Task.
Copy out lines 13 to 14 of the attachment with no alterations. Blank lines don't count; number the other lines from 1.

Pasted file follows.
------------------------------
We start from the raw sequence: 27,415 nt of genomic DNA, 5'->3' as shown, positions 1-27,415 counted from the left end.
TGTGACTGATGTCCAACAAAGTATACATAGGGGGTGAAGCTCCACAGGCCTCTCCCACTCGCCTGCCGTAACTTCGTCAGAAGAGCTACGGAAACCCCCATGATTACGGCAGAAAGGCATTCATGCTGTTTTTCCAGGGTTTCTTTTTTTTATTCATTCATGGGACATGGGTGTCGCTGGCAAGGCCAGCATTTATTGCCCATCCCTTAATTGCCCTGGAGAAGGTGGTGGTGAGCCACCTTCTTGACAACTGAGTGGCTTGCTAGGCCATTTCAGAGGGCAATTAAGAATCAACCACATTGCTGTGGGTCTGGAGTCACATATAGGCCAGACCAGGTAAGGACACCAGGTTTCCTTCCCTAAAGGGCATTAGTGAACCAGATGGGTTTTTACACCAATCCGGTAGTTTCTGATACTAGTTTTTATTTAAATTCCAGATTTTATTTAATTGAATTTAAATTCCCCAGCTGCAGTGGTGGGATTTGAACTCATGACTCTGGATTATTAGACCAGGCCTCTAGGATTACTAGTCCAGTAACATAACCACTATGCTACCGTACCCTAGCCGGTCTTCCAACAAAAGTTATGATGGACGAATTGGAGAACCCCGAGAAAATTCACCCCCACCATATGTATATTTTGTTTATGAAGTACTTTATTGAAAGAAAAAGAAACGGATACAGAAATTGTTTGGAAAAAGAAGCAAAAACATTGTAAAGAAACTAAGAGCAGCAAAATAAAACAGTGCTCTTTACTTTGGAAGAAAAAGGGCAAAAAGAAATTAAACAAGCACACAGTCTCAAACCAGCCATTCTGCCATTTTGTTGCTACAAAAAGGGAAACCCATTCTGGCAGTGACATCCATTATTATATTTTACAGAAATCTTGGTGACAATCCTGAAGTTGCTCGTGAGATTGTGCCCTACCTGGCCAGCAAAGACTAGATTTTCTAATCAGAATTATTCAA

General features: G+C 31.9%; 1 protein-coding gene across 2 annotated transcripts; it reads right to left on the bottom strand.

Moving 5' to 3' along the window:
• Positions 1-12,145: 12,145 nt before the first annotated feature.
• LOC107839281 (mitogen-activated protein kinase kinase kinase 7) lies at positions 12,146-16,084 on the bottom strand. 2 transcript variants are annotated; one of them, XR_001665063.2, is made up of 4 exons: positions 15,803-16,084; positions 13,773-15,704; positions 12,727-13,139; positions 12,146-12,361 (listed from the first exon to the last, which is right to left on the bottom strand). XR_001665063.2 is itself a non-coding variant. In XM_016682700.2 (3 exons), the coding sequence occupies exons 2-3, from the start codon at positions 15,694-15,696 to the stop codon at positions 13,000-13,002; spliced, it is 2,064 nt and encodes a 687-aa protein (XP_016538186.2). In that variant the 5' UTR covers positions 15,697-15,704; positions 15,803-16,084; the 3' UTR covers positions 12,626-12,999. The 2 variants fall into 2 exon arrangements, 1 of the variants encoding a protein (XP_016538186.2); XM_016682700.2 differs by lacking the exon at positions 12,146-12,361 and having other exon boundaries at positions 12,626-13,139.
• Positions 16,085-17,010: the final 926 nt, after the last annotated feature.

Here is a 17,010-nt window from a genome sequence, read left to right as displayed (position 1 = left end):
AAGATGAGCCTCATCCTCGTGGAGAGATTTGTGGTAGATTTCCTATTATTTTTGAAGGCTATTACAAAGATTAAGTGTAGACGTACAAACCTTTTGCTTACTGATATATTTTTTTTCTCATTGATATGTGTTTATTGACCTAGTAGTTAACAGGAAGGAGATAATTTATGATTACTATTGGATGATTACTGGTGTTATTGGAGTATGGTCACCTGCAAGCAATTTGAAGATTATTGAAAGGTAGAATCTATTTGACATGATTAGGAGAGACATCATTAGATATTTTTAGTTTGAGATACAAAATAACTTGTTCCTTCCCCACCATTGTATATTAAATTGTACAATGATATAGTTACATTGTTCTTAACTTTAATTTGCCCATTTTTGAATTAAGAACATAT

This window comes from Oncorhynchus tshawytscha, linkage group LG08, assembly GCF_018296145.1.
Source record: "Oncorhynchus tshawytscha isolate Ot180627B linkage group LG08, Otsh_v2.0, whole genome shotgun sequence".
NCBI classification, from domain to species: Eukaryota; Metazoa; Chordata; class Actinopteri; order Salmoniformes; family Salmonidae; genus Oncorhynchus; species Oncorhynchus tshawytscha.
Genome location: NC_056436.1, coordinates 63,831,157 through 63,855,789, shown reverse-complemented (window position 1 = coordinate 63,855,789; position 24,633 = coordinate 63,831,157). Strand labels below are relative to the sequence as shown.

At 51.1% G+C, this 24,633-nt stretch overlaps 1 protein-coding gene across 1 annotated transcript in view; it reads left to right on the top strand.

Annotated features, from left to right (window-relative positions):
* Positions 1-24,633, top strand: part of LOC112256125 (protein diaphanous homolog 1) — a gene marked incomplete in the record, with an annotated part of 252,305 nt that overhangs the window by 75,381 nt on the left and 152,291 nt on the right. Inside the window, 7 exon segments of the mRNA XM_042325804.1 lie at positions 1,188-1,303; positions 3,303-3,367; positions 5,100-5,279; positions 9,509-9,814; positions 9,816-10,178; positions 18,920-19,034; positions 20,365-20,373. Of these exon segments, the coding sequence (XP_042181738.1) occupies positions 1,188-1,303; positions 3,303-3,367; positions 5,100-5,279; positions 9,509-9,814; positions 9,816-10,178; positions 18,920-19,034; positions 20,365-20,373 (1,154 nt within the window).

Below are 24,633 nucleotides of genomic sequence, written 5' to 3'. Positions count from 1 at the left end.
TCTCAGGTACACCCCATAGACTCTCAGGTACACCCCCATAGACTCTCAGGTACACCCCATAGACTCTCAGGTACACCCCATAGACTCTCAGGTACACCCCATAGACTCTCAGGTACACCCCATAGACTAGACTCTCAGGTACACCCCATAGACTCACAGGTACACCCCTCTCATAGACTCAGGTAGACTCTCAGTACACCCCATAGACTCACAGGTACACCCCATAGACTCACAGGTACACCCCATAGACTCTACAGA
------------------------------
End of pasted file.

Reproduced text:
Genome location: NC_056436.1, coordinates 63,831,157 through 63,855,789, shown reverse-complemented (window position 1 = coordinate 63,855,789; position 24,633 = coordinate 63,831,157). Strand labels below are relative to the sequence as shown.

At 51.1% G+C, this 24,633-nt stretch overlaps 1 protein-coding gene across 1 annotated transcript in view; it reads left to right on the top strand.